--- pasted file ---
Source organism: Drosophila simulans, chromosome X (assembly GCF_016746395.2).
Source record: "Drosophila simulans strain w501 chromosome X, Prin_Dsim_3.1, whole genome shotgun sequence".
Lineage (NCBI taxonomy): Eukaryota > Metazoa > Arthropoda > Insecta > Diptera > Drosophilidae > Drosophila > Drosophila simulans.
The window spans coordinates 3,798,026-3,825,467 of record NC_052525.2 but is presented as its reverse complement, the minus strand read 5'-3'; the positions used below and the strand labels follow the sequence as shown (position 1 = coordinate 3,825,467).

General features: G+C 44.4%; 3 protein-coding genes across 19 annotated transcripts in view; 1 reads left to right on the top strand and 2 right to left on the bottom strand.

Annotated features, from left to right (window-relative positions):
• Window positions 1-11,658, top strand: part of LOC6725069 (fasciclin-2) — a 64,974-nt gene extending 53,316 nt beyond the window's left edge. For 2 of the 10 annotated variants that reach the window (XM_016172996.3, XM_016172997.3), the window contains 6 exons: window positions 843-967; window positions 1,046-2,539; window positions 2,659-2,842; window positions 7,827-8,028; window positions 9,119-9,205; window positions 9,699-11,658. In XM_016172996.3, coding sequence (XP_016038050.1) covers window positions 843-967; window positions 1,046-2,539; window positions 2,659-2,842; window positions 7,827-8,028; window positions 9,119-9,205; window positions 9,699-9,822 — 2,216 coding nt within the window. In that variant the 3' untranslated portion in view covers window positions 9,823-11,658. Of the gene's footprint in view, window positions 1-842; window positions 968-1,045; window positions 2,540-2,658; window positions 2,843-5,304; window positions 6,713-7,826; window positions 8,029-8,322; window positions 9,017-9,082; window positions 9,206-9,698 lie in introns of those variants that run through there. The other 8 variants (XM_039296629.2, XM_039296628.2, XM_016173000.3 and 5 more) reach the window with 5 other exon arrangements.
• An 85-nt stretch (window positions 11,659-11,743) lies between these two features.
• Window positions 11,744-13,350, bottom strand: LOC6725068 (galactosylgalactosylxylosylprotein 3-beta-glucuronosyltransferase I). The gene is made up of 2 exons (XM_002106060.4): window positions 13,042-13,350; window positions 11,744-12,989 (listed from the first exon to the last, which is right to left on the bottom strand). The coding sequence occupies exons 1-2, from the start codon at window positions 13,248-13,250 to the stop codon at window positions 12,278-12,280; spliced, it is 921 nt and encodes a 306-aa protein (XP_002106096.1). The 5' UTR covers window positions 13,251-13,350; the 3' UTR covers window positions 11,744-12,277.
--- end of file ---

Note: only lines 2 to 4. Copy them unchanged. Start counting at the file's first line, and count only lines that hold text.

Source record: "Drosophila simulans strain w501 chromosome X, Prin_Dsim_3.1, whole genome shotgun sequence".
Lineage (NCBI taxonomy): Eukaryota > Metazoa > Arthropoda > Insecta > Diptera > Drosophilidae > Drosophila > Drosophila simulans.
The window spans coordinates 3,798,026-3,825,467 of record NC_052525.2 but is presented as its reverse complement, the minus strand read 5'-3'; the positions used below and the strand labels follow the sequence as shown (position 1 = coordinate 3,825,467).